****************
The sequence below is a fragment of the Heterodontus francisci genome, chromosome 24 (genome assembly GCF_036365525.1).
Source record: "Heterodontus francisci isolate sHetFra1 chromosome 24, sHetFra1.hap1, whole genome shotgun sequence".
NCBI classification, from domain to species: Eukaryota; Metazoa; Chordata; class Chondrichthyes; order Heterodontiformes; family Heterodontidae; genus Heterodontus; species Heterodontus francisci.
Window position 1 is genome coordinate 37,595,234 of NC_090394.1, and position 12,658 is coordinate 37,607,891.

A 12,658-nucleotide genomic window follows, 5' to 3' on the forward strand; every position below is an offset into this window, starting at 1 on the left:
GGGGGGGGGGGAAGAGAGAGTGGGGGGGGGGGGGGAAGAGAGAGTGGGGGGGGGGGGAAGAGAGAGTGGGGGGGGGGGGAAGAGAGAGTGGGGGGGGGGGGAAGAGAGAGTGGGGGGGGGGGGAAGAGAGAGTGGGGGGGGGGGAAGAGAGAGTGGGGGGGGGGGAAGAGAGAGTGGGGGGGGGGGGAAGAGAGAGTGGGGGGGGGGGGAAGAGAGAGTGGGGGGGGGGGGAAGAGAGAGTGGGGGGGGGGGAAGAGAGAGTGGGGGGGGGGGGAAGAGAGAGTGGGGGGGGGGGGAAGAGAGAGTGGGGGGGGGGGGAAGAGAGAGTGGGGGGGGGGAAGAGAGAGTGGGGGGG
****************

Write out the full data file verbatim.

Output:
The sequence below is a fragment of the Heterodontus francisci genome, chromosome 24 (genome assembly GCF_036365525.1).
Source record: "Heterodontus francisci isolate sHetFra1 chromosome 24, sHetFra1.hap1, whole genome shotgun sequence".
NCBI classification, from domain to species: Eukaryota; Metazoa; Chordata; class Chondrichthyes; order Heterodontiformes; family Heterodontidae; genus Heterodontus; species Heterodontus francisci.
Window position 1 is genome coordinate 37,595,234 of NC_090394.1, and position 12,658 is coordinate 37,607,891.

A 12,658-nucleotide genomic window follows, 5' to 3' on the forward strand; every position below is an offset into this window, starting at 1 on the left:
GGGGGGGGGGGAAGAGAGAGTGGGGGGGGGGGGGGAAGAGAGAGTGGGGGGGGGGGGAAGAGAGAGTGGGGGGGGGGGGAAGAGAGAGTGGGGGGGGGGGGAAGAGAGAGTGGGGGGGGGGGGAAGAGAGAGTGGGGGGGGGGGAAGAGAGAGTGGGGGGGGGGGAAGAGAGAGTGGGGGGGGGGGGAAGAGAGAGTGGGGGGGGGGGGAAGAGAGAGTGGGGGGGGGGGGAAGAGAGAGTGGGGGGGGGGGAAGAGAGAGTGGGGGGGGGGGGAAGAGAGAGTGGGGGGGGGGGGAAGAGAGAGTGGGGGGGGGGGGAAGAGAGAGTGGGGGGGGGGAAGAGAGAGTGGGGGGG